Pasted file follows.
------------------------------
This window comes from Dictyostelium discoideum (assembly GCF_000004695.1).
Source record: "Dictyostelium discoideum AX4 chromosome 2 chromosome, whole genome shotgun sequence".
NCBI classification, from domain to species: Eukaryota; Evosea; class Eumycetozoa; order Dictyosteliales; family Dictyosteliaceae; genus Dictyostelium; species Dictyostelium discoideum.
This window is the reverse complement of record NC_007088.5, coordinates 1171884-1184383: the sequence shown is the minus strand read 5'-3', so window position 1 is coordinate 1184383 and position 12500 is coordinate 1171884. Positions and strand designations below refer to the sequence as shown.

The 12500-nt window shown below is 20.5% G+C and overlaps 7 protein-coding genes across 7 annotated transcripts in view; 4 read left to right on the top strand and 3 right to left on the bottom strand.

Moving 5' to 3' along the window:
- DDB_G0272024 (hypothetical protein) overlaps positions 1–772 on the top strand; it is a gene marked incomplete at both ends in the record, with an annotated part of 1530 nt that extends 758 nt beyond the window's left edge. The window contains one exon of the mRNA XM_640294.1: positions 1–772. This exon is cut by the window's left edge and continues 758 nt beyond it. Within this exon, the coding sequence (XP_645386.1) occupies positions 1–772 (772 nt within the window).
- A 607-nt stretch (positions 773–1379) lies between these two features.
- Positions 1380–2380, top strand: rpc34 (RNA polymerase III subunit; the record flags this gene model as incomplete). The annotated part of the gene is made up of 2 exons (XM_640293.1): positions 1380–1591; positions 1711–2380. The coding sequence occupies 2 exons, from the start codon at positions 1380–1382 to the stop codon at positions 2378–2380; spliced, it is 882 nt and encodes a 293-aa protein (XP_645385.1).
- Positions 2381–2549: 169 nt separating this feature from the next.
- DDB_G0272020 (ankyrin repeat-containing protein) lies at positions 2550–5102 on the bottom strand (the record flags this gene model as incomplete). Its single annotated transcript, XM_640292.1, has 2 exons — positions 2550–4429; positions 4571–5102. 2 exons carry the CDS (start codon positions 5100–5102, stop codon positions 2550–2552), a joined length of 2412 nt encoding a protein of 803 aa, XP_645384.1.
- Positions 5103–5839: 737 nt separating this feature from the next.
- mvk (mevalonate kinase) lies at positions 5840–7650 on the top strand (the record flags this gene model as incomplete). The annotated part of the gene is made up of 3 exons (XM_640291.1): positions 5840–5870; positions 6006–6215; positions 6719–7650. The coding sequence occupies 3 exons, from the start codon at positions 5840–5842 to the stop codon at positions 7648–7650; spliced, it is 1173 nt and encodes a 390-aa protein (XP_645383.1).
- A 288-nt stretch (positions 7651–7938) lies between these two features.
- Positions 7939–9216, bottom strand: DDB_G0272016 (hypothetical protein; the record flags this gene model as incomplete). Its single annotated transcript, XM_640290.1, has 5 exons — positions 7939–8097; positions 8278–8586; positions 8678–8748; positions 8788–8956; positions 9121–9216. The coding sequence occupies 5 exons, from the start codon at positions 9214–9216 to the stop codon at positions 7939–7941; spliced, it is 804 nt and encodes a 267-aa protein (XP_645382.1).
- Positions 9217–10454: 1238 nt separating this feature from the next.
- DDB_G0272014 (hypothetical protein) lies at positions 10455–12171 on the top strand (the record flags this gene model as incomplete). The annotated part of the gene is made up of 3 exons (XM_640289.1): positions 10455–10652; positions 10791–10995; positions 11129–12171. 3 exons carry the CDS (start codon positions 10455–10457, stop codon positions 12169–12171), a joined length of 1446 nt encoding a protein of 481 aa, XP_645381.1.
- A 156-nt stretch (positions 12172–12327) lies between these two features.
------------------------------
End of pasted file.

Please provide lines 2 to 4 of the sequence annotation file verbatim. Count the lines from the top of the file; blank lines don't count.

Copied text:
Source record: "Dictyostelium discoideum AX4 chromosome 2 chromosome, whole genome shotgun sequence".
NCBI classification, from domain to species: Eukaryota; Evosea; class Eumycetozoa; order Dictyosteliales; family Dictyosteliaceae; genus Dictyostelium; species Dictyostelium discoideum.
This window is the reverse complement of record NC_007088.5, coordinates 1171884-1184383: the sequence shown is the minus strand read 5'-3', so window position 1 is coordinate 1184383 and position 12500 is coordinate 1171884. Positions and strand designations below refer to the sequence as shown.